Monday 26th June 2017 marks twenty years since the first publication of Harry Potter and the Philosopher’s Stone. In this blog, Michelle Nicholson celebrates the twentieth anniversary of the release of JK Rowling’s fabulous book, with some ideas for bringing the story to life in the classroom.
Martin Galway completes his series of blogs on the Greater Depth writing standard for year 6 writing and makes good on his earlier promise to return to the subject of “Selecting verb forms for meaning and effect”.
Penny Slater serves up a postscript to her earlier blog on modelling shifts in formality.
You may recall my blog from February 2016 (A Model of Formality) when I offered a lesson/resource suggestion based on securing shifts in formality. It was a phrase that back then, we were just beginning to get our heads around. Now, thanks to the collective endeavour of the teaching profession (those teachers and advisors who have had to work tirelessly to interpret the sometimes obscure meaning of some of the ITAF statements, such as my colleague has done here, here and here), I think that we all feel a little more comfortable with what a ‘shift’ looks like.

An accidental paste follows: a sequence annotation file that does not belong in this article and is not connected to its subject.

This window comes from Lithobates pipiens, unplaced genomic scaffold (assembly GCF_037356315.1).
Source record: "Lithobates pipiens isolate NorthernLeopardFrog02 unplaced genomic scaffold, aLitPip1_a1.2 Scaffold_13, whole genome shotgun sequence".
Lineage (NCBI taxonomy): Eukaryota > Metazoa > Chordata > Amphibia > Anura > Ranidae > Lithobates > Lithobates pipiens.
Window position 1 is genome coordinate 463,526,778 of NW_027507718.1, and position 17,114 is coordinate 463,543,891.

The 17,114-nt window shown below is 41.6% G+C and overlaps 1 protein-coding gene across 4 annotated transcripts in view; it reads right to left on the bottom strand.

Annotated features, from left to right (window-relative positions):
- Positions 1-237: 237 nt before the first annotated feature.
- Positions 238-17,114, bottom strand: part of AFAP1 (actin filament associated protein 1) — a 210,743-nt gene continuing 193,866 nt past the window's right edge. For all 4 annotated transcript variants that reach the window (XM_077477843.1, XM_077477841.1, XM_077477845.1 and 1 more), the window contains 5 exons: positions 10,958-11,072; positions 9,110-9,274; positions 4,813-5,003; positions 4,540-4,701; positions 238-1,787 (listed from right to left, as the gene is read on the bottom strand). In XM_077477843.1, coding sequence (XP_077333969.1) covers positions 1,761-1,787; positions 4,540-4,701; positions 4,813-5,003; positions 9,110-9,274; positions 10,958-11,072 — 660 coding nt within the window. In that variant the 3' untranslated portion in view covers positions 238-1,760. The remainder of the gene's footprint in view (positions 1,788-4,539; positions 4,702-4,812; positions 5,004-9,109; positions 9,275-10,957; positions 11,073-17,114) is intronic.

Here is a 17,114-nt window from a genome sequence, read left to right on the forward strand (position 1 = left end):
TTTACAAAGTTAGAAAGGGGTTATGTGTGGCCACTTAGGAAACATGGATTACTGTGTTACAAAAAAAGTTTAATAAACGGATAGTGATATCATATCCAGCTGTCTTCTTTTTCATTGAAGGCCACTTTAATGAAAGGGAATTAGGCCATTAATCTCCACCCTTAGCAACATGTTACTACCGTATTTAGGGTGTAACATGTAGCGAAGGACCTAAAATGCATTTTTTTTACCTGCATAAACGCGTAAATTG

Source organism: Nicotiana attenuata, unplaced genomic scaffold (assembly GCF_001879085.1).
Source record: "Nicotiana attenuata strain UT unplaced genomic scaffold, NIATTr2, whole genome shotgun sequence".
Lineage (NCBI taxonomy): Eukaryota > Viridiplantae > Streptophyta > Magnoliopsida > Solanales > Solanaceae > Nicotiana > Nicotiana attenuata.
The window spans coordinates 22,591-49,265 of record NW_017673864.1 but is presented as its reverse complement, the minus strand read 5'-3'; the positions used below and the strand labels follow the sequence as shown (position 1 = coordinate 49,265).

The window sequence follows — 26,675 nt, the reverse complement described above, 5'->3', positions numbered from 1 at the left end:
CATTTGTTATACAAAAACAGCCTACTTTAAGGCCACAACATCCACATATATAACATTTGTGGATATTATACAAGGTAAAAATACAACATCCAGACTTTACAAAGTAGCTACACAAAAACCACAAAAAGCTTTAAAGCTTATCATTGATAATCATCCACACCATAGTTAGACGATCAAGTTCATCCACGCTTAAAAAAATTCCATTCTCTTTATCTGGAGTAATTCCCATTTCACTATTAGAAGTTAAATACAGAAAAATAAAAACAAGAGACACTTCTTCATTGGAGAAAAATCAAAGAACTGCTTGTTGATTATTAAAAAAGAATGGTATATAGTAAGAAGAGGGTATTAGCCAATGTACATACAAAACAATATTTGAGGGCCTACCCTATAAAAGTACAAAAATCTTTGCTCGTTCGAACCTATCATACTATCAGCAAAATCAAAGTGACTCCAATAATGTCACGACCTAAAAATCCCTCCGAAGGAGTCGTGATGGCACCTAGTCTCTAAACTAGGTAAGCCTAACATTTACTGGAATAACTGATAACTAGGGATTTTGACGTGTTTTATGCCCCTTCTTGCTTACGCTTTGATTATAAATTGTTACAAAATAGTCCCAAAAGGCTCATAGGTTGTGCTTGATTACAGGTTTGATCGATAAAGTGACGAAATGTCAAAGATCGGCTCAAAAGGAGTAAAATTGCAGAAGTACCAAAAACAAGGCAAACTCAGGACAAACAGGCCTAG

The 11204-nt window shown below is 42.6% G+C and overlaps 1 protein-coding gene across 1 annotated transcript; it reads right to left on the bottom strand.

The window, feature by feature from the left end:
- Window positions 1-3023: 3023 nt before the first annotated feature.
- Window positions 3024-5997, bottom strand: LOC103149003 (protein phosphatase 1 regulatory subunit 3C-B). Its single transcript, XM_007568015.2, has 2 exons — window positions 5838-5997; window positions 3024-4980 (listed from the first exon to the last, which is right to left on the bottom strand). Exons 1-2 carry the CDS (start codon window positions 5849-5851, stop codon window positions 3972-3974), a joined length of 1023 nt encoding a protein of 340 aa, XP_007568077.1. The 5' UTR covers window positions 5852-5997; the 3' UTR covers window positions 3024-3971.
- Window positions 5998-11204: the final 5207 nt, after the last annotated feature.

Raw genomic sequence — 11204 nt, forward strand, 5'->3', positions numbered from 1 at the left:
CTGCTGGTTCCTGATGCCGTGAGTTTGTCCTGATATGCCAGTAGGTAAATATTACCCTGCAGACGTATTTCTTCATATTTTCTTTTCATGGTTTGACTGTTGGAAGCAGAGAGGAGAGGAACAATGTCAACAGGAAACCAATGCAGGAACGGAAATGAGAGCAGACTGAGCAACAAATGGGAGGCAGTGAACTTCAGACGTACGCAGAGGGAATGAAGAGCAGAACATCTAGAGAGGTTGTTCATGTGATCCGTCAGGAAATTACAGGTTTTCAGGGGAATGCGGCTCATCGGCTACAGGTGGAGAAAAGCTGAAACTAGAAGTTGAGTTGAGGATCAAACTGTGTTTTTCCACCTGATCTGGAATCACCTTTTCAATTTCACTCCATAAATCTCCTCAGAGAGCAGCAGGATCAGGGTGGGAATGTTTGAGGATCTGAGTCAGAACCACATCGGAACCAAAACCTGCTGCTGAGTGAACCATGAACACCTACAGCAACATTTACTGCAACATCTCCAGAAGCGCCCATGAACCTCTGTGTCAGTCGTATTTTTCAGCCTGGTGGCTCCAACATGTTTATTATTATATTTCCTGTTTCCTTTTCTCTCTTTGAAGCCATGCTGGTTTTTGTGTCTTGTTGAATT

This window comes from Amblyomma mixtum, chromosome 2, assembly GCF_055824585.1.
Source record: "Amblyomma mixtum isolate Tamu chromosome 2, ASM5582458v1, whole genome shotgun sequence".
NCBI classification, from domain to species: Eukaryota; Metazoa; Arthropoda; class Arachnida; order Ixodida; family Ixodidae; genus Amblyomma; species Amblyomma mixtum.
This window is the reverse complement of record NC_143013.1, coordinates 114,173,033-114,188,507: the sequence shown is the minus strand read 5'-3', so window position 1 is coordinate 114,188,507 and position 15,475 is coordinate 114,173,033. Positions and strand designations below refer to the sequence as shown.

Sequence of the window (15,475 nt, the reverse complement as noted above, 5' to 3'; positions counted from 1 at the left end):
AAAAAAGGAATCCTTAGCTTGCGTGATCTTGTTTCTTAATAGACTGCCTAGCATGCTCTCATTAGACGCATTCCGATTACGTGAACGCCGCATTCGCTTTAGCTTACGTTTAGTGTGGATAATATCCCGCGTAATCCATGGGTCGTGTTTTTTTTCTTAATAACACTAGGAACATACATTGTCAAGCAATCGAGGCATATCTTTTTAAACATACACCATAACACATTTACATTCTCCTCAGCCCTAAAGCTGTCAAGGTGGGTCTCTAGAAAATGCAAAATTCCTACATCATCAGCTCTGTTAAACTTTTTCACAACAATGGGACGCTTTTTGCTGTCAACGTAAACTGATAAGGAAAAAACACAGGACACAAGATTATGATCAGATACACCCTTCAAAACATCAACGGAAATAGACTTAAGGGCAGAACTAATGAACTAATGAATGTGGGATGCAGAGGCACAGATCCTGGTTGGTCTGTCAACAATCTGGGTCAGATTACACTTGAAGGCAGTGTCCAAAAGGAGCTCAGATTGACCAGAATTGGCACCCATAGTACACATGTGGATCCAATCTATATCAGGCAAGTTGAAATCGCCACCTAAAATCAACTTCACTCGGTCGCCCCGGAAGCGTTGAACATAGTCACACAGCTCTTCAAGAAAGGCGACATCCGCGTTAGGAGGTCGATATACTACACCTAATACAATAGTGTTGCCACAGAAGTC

Martin Galway wraps up his short series of blogs on managed shifts of formality as required to award ‘Working at Greater Depth (GDS) within the expected standard’ under the Interim Teacher Assessment Framework (ITAF) for writing.
This blog further explores the requirement for children to demonstrate shifts in levels of formality in their writing in order to be awarded the “working at greater depth” standard. Here, Teaching and Learning adviser Martin Galway shares a road-tested lesson plan that may support the achievement of this particular element.
Michelle Nicholson offers some timely advice on writing in KS1.
This blog aims to unpick the STA guidance around bullet points one and two of the KS1 ITAFs for children writing at the expected standard or at greater depth within the standard.
In this blog, Kathy Roe looks at the invaluable role that high quality texts can play in supporting children’s knowledge and understanding of grammar.
Kirsten Snook is a Teaching and Learning Adviser for English at Herts for Learning
We tend to think that children are intrinsically motivated to write much later than they are to read. But why? It has, however, been suggested that very young children are more motivated by a shared writing episode than a shared reading one, due to an emerging sense of self and place in the world.
Martin Galway is a Teaching and Learning Adviser for English at Herts for Learning
On Friday of last week, the STA released a video that sought to address “particular areas of concern” around the assessment and moderation of year 6 writing. The video covers a number of areas and opens with some commentary around the statements relating to Working at Greater Depth within the expected standard (GDS).